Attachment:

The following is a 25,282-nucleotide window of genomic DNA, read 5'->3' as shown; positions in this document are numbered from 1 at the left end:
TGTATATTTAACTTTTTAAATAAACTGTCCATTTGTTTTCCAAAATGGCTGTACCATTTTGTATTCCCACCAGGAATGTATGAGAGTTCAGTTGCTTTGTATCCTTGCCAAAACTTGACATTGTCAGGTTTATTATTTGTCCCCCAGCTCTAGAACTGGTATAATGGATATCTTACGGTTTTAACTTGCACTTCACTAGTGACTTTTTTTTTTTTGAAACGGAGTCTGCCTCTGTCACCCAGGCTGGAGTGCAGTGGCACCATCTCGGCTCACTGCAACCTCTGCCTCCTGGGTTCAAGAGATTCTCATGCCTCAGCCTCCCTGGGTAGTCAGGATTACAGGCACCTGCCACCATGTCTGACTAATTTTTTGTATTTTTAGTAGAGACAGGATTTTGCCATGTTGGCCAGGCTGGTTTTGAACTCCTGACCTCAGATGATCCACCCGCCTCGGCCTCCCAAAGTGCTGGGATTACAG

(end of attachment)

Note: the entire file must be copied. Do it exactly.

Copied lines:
The following is a 25,282-nucleotide window of genomic DNA, read 5'->3' as shown; positions in this document are numbered from 1 at the left end:
TGTATATTTAACTTTTTAAATAAACTGTCCATTTGTTTTCCAAAATGGCTGTACCATTTTGTATTCCCACCAGGAATGTATGAGAGTTCAGTTGCTTTGTATCCTTGCCAAAACTTGACATTGTCAGGTTTATTATTTGTCCCCCAGCTCTAGAACTGGTATAATGGATATCTTACGGTTTTAACTTGCACTTCACTAGTGACTTTTTTTTTTTTGAAACGGAGTCTGCCTCTGTCACCCAGGCTGGAGTGCAGTGGCACCATCTCGGCTCACTGCAACCTCTGCCTCCTGGGTTCAAGAGATTCTCATGCCTCAGCCTCCCTGGGTAGTCAGGATTACAGGCACCTGCCACCATGTCTGACTAATTTTTTGTATTTTTAGTAGAGACAGGATTTTGCCATGTTGGCCAGGCTGGTTTTGAACTCCTGACCTCAGATGATCCACCCGCCTCGGCCTCCCAAAGTGCTGGGATTACAG